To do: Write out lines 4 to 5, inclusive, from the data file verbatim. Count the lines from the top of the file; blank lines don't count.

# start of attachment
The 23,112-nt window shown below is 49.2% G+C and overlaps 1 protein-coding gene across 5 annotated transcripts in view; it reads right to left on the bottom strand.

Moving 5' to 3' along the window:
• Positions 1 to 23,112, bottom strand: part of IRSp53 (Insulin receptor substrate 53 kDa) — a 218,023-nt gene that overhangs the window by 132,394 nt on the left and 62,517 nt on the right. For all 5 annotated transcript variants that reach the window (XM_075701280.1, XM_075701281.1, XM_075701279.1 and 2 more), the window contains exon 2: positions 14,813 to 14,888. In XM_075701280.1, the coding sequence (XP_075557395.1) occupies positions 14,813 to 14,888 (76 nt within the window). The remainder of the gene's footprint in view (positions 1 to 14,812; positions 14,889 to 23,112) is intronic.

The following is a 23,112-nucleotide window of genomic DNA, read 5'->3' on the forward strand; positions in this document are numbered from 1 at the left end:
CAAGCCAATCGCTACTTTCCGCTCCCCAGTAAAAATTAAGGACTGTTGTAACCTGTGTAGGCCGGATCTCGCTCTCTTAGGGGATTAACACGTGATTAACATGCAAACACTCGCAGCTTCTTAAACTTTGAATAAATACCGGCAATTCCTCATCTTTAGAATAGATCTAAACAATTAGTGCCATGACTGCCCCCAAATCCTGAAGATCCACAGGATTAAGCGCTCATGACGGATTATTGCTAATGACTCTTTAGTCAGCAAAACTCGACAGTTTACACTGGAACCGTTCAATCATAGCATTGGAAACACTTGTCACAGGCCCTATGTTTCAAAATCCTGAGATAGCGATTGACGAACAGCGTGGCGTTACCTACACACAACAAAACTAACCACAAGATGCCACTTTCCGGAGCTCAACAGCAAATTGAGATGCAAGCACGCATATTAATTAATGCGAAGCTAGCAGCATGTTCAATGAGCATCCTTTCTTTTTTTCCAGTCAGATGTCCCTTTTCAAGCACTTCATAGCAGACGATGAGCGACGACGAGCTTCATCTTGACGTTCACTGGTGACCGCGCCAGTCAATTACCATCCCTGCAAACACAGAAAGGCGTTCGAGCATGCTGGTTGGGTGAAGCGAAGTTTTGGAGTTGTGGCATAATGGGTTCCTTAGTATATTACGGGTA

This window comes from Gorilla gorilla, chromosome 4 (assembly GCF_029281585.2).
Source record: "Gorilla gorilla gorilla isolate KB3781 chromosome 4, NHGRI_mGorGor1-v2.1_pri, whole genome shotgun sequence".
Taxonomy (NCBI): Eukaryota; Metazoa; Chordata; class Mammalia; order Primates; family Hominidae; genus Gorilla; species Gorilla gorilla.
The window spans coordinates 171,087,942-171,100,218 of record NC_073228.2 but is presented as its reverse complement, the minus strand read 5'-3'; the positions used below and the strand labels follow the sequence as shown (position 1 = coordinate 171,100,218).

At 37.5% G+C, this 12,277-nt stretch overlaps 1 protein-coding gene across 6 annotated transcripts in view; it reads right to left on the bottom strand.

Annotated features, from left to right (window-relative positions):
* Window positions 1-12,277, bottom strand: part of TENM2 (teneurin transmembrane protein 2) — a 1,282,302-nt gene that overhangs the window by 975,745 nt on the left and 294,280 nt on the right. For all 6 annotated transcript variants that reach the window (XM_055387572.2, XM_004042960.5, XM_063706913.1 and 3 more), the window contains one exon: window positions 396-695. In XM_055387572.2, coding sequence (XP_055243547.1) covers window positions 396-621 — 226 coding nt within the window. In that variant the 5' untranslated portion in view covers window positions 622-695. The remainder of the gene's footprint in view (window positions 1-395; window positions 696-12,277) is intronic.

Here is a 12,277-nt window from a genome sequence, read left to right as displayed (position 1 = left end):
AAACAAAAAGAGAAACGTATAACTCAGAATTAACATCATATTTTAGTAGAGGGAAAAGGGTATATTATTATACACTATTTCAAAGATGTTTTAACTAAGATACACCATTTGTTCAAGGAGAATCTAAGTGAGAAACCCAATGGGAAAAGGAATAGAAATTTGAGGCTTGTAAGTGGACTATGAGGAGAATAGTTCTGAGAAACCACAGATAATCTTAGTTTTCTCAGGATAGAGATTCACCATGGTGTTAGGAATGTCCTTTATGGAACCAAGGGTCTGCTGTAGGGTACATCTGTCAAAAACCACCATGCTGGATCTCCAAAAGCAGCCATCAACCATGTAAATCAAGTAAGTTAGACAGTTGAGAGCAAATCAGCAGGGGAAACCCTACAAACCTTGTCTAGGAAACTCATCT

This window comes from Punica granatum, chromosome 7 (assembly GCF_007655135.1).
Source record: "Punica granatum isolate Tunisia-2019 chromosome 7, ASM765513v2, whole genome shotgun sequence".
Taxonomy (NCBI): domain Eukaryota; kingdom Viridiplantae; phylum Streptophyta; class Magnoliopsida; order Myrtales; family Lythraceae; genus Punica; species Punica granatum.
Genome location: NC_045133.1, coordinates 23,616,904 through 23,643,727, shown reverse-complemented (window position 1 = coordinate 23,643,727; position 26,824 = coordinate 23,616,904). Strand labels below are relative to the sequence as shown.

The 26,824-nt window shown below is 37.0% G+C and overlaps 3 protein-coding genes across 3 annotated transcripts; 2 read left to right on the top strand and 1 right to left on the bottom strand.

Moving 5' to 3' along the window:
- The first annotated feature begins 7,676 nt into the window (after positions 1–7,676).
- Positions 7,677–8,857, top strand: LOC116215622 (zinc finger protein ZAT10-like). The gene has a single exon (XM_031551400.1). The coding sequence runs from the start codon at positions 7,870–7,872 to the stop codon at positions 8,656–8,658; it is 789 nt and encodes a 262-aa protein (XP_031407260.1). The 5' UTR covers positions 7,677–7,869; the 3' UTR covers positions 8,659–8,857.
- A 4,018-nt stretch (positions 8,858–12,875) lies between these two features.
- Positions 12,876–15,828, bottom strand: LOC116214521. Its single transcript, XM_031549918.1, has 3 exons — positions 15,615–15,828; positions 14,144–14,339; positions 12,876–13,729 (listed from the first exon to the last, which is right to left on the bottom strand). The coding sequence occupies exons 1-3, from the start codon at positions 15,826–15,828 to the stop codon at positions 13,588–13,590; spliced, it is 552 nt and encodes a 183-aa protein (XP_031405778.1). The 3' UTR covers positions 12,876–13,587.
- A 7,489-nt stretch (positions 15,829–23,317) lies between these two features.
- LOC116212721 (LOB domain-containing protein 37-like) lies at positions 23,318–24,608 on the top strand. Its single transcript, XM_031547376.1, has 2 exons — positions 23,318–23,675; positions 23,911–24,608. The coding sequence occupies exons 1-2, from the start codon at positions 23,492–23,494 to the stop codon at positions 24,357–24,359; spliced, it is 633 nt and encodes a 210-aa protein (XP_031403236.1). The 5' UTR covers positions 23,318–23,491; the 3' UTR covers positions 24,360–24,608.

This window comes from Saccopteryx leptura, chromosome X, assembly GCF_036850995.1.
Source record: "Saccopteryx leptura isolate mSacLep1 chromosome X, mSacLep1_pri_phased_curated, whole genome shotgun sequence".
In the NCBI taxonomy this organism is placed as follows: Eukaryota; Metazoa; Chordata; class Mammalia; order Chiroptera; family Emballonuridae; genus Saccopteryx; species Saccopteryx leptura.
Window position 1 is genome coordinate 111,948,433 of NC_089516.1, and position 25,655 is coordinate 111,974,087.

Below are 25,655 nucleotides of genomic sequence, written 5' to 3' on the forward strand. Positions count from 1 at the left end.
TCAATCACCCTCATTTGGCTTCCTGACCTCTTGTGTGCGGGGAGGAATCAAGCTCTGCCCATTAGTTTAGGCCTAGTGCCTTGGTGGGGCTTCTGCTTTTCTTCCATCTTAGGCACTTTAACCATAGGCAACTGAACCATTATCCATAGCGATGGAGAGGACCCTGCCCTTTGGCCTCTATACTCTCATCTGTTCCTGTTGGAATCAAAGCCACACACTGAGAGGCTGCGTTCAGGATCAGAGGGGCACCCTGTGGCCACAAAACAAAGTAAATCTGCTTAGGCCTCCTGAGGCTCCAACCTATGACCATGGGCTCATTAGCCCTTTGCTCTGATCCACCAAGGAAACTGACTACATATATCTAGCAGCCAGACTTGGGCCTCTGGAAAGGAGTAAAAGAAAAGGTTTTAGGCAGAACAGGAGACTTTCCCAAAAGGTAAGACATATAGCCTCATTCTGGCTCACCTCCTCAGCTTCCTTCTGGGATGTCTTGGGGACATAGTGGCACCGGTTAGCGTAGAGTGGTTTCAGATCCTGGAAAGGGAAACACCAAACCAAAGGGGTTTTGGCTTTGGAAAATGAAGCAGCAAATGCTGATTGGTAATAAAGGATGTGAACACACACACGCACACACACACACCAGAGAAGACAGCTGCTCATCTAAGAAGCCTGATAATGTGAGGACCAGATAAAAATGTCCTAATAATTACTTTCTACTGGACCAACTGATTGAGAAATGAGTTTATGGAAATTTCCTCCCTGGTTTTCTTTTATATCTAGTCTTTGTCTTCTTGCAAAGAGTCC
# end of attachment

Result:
The following is a 23,112-nucleotide window of genomic DNA, read 5'->3' on the forward strand; positions in this document are numbered from 1 at the left end:
CAAGCCAATCGCTACTTTCCGCTCCCCAGTAAAAATTAAGGACTGTTGTAACCTGTGTAGGCCGGATCTCGCTCTCTTAGGGGATTAACACGTGATTAACATGCAAACACTCGCAGCTTCTTAAACTTTGAATAAATACCGGCAATTCCTCATCTTTAGAATAGATCTAAACAATTAGTGCCATGACTGCCCCCAAATCCTGAAGATCCACAGGATTAAGCGCTCATGACGGATTATTGCTAATGACTCTTTAGTCAGCAAAACTCGACAGTTTACACTGGAACCGTTCAATCATAGCATTGGAAACACTTGTCACAGGCCCTATGTTTCAAAATCCTGAGATAGCGATTGACGAACAGCGTGGCGTTACCTACACACAACAAAACTAACCACAAGATGCCACTTTCCGGAGCTCAACAGCAAATTGAGATGCAAGCACGCATATTAATTAATGCGAAGCTAGCAGCATGTTCAATGAGCATCCTTTCTTTTTTTCCAGTCAGATGTCCCTTTTCAAGCACTTCATAGCAGACGATGAGCGACGACGAGCTTCATCTTGACGTTCACTGGTGACCGCGCCAGTCAATTACCATCCCTGCAAACACAGAAAGGCGTTCGAGCATGCTGGTTGGGTGAAGCGAAGTTTTGGAGTTGTGGCATAATGGGTTCCTTAGTATATTACGGGTA